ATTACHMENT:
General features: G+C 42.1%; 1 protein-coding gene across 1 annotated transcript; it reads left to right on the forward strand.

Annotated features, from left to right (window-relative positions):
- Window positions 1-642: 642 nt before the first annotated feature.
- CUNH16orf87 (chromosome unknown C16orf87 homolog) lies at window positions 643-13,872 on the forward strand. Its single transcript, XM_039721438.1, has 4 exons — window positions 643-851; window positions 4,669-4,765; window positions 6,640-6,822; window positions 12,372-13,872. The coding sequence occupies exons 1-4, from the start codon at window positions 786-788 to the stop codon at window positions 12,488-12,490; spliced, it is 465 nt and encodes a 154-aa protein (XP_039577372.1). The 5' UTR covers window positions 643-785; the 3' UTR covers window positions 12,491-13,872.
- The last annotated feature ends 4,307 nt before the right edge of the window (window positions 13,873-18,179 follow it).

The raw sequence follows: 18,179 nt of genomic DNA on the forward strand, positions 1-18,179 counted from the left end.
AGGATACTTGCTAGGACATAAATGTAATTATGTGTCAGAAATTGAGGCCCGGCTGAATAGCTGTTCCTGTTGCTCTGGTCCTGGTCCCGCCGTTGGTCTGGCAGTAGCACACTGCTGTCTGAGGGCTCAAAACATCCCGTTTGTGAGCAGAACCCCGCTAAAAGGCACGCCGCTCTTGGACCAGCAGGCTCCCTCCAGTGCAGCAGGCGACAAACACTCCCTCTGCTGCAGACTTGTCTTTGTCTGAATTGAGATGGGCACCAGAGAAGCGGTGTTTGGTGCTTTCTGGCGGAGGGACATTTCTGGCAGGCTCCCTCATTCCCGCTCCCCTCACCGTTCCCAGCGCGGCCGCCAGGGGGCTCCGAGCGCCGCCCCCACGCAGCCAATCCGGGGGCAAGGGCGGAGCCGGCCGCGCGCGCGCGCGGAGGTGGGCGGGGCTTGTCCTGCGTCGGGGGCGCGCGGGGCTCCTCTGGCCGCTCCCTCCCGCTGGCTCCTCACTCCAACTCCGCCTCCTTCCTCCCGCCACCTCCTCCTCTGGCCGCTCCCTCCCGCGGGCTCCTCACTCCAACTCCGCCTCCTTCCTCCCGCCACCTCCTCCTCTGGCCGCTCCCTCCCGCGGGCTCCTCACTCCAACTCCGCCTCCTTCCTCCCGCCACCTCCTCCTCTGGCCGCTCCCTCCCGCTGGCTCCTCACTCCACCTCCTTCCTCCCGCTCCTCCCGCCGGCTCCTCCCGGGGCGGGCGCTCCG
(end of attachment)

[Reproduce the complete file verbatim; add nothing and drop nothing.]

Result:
General features: G+C 42.1%; 1 protein-coding gene across 1 annotated transcript; it reads left to right on the forward strand.

Annotated features, from left to right (window-relative positions):
- Window positions 1-642: 642 nt before the first annotated feature.
- CUNH16orf87 (chromosome unknown C16orf87 homolog) lies at window positions 643-13,872 on the forward strand. Its single transcript, XM_039721438.1, has 4 exons — window positions 643-851; window positions 4,669-4,765; window positions 6,640-6,822; window positions 12,372-13,872. The coding sequence occupies exons 1-4, from the start codon at window positions 786-788 to the stop codon at window positions 12,488-12,490; spliced, it is 465 nt and encodes a 154-aa protein (XP_039577372.1). The 5' UTR covers window positions 643-785; the 3' UTR covers window positions 12,491-13,872.
- The last annotated feature ends 4,307 nt before the right edge of the window (window positions 13,873-18,179 follow it).

The raw sequence follows: 18,179 nt of genomic DNA on the forward strand, positions 1-18,179 counted from the left end.
AGGATACTTGCTAGGACATAAATGTAATTATGTGTCAGAAATTGAGGCCCGGCTGAATAGCTGTTCCTGTTGCTCTGGTCCTGGTCCCGCCGTTGGTCTGGCAGTAGCACACTGCTGTCTGAGGGCTCAAAACATCCCGTTTGTGAGCAGAACCCCGCTAAAAGGCACGCCGCTCTTGGACCAGCAGGCTCCCTCCAGTGCAGCAGGCGACAAACACTCCCTCTGCTGCAGACTTGTCTTTGTCTGAATTGAGATGGGCACCAGAGAAGCGGTGTTTGGTGCTTTCTGGCGGAGGGACATTTCTGGCAGGCTCCCTCATTCCCGCTCCCCTCACCGTTCCCAGCGCGGCCGCCAGGGGGCTCCGAGCGCCGCCCCCACGCAGCCAATCCGGGGGCAAGGGCGGAGCCGGCCGCGCGCGCGCGCGGAGGTGGGCGGGGCTTGTCCTGCGTCGGGGGCGCGCGGGGCTCCTCTGGCCGCTCCCTCCCGCTGGCTCCTCACTCCAACTCCGCCTCCTTCCTCCCGCCACCTCCTCCTCTGGCCGCTCCCTCCCGCGGGCTCCTCACTCCAACTCCGCCTCCTTCCTCCCGCCACCTCCTCCTCTGGCCGCTCCCTCCCGCGGGCTCCTCACTCCAACTCCGCCTCCTTCCTCCCGCCACCTCCTCCTCTGGCCGCTCCCTCCCGCTGGCTCCTCACTCCACCTCCTTCCTCCCGCTCCTCCCGCCGGCTCCTCCCGGGGCGGGCGCTCCG